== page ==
NBA Debate: Is Luka Dončić the new MVP front-runner?

NBA Christmas Day did not disappoint, with Nikola Jokić leading the Denver Nuggets to a win against the Phoenix Suns in overtime to cap the night off. However, the Nuggets’ win wasn’t the most exciting game of the week, nor was Jokić’s 40-point triple-double the most impressive individual performance of the week — those titles belong to the Dallas Mavericks and Luka Dončić, respectively.

This week, our panel of NBA reporters — Melissa Rohlin, Ric Bucher and Yaron Weitzman — look back at how the latest batch of brilliant performances changed the MVP race, if at all, and discuss the true contenders in both conferences.

1. Describe Luka Dončić’s 60-point, 21-rebound, 10-assist performance in one word. 

Weitzman: I’ll say two things. One is that I actually turned this game off with about two minutes left and the Knicks up by nine because I’m old, and it was late, and I figured the game was over — which is a long-winded way of saying that the best way I can describe this performance is that, at the time, it seemed inconceivable.

The other thing I’ll say is that this was just the latest example of how much the Mavericks have failed Luka. Think of it like this: He put up one of the greatest single-game performances in NBA history and the Mavericks still almost lost. If you take Luka off the roster, is there another team in the NBA with less talent?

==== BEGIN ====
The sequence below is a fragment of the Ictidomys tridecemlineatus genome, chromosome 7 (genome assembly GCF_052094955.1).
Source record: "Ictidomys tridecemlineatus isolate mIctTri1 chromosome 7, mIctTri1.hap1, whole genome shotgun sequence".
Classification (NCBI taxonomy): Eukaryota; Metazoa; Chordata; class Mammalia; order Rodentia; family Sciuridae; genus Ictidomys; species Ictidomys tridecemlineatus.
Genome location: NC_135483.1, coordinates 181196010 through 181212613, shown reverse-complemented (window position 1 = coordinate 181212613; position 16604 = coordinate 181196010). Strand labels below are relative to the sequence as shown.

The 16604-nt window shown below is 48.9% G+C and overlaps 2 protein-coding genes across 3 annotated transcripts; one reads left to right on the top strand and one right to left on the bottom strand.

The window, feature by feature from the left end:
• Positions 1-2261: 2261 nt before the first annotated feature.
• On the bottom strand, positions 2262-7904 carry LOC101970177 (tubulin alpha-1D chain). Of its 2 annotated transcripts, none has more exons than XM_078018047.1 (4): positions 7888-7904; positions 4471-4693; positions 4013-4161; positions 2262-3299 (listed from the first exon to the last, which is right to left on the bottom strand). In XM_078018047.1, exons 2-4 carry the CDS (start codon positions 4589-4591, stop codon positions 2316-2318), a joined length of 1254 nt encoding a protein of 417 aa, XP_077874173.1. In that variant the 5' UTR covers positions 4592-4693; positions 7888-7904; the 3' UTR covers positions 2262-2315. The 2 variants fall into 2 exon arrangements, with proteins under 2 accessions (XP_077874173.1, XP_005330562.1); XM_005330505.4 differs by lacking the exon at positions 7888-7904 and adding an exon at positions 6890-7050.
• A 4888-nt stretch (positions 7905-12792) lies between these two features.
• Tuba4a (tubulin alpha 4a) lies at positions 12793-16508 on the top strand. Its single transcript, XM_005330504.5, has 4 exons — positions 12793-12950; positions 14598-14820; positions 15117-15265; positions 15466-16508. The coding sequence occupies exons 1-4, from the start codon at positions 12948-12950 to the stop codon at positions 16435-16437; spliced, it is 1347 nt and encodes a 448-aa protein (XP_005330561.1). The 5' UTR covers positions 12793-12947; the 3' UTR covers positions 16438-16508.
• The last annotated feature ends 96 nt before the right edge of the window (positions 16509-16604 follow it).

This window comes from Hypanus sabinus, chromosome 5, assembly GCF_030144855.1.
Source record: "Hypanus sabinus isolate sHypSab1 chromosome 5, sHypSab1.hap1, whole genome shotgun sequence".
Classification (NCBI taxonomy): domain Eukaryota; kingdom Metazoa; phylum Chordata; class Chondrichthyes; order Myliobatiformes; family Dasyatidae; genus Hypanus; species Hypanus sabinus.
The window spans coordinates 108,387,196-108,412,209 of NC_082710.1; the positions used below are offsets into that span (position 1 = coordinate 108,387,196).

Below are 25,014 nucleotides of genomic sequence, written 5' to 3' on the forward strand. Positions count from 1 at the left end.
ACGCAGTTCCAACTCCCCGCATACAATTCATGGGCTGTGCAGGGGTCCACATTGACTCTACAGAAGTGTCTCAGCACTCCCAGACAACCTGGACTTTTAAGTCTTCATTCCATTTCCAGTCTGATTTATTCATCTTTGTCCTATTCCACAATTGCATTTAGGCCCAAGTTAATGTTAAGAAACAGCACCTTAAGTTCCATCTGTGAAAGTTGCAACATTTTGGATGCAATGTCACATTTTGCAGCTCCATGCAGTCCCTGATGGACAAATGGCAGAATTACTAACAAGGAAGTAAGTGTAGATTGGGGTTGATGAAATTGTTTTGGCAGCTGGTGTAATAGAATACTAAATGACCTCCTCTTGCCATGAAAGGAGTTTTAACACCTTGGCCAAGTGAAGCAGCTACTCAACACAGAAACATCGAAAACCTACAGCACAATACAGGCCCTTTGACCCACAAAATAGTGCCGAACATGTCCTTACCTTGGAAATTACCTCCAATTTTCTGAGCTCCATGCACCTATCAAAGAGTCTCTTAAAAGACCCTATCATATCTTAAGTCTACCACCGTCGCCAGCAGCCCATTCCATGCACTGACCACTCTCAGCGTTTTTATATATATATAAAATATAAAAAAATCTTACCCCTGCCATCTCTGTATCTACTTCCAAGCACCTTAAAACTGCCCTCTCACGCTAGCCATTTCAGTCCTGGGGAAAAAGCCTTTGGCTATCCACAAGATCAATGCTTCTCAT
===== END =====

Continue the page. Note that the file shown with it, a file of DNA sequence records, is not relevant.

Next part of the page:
Rohlin: How about instead of one word, I go with one stat that puts the historical significance of his performance into perspective: Before that game, NBA teams were 0-13,884 over the last 20 seasons when trailing by at least nine points with 35 or fewer seconds remaining, per ESPN Stats & Info. Now, they’re 1-13,884.

Bucher: Karmic. Because it was against the Knicks, the team Jalen Brunson chose over staying in Dallas with Luka. I don’t know if Luka took that personally, but I wouldn’t blame him if he did. I understand why Jalen would make the jump: he’d always be No. 2 to Luka in Dallas, his dad is on the Knicks staff and, well, it’s New York. But let’s be clear: he decided he didn’t want to play for a legend at his position, former point guard Jason Kidd, with one of the league’s up-and-coming superstars, Luka, to play for Tom Thibodeau and … RJ Barrett?